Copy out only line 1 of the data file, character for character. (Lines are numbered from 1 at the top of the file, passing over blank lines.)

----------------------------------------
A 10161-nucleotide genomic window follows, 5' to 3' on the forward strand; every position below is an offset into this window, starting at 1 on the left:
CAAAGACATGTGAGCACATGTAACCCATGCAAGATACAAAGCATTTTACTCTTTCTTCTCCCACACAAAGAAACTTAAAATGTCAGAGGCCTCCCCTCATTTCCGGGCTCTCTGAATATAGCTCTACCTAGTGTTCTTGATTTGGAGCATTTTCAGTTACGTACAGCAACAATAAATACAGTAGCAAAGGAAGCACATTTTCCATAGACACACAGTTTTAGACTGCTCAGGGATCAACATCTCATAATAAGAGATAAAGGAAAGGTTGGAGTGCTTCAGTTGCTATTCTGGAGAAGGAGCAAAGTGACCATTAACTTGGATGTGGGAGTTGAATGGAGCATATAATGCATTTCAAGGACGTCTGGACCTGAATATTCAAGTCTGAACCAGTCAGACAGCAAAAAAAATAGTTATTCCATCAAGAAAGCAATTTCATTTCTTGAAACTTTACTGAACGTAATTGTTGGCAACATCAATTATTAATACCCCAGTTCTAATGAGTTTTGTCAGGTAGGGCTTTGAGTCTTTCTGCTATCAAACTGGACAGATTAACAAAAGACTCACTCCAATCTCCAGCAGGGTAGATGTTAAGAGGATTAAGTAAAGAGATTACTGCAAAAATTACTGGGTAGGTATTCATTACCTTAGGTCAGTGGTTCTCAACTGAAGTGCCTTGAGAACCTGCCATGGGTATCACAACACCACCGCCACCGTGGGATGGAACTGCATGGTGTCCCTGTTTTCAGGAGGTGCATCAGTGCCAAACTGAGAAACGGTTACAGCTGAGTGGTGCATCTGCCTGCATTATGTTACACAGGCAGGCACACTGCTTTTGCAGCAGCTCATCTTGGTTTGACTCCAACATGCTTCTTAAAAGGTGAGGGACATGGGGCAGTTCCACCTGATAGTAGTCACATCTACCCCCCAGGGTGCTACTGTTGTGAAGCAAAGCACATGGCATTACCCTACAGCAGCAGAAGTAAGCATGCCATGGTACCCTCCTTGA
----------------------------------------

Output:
A 10161-nucleotide genomic window follows, 5' to 3' on the forward strand; every position below is an offset into this window, starting at 1 on the left: